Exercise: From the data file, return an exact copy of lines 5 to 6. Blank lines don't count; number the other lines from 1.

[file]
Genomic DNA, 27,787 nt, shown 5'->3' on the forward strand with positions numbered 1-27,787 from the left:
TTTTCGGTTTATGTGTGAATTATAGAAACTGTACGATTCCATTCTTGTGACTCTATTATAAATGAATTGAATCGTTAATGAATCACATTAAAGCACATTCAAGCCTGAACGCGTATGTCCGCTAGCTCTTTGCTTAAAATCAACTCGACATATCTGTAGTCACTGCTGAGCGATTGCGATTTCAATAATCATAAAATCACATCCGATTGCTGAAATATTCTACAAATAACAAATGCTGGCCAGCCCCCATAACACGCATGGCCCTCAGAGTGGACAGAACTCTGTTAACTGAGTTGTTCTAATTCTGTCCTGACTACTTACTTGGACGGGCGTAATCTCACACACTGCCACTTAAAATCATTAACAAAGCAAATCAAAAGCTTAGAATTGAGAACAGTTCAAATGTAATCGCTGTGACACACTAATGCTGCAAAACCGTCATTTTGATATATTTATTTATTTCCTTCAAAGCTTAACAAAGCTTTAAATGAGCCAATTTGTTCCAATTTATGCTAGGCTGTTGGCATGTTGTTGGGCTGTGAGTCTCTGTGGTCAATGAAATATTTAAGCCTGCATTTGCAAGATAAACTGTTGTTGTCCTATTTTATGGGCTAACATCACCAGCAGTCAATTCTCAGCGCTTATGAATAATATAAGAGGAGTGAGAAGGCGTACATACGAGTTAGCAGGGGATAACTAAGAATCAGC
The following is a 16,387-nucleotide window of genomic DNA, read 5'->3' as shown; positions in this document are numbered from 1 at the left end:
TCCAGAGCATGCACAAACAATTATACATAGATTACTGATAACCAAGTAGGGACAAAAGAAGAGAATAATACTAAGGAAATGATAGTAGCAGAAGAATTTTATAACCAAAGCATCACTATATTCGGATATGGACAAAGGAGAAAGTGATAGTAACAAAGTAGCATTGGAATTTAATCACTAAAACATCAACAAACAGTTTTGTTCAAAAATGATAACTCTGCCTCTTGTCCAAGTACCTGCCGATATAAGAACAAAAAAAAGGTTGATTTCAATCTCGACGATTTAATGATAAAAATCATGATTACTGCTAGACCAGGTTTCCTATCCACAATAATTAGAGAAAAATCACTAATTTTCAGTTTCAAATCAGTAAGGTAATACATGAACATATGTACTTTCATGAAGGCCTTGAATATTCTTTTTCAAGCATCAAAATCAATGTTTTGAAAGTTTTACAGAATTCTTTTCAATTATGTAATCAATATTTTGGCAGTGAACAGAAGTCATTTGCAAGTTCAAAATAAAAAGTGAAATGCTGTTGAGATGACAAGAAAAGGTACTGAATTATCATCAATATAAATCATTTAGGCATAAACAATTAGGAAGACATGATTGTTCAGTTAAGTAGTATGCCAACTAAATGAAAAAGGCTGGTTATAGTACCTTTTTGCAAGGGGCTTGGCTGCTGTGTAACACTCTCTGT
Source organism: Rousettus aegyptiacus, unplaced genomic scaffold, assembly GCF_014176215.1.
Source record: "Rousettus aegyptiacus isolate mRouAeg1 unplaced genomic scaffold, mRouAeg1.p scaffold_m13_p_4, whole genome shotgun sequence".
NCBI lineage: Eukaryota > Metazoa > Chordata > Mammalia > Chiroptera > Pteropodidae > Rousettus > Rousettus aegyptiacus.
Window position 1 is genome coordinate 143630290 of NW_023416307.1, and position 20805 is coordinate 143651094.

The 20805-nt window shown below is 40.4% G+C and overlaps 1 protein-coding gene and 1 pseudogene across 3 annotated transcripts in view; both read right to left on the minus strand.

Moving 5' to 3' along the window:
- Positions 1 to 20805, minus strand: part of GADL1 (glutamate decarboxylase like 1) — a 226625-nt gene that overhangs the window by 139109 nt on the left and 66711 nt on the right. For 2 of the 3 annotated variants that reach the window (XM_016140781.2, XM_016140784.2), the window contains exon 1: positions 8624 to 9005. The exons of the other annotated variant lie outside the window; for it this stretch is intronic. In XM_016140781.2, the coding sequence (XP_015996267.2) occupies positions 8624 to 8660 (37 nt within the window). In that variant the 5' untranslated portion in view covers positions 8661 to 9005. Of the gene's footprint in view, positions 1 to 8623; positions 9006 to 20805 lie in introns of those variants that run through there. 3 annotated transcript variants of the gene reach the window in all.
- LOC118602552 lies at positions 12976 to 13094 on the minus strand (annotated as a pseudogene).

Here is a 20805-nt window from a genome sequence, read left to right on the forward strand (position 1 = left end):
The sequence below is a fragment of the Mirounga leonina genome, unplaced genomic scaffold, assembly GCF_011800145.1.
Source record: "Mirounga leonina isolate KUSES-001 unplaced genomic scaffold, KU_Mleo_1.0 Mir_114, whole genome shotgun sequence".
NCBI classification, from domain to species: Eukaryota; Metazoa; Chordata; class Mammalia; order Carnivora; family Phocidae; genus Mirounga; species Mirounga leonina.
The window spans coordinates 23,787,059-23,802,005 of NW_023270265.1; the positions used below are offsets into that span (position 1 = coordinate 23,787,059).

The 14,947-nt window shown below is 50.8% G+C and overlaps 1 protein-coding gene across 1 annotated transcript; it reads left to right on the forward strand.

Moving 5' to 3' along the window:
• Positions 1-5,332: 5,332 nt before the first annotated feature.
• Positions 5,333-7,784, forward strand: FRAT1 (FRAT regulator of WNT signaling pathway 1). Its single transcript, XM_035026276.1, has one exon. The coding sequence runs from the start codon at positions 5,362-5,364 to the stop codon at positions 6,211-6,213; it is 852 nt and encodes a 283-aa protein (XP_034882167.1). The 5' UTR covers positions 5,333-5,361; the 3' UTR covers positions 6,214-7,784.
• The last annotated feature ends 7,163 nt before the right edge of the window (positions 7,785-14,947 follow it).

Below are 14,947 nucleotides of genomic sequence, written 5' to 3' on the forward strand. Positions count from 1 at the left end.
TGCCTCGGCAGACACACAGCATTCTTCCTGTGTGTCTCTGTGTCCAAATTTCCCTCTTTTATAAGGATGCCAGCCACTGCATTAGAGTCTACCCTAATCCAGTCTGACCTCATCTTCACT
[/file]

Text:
Source organism: Rousettus aegyptiacus, unplaced genomic scaffold, assembly GCF_014176215.1.
Source record: "Rousettus aegyptiacus isolate mRouAeg1 unplaced genomic scaffold, mRouAeg1.p scaffold_m13_p_4, whole genome shotgun sequence".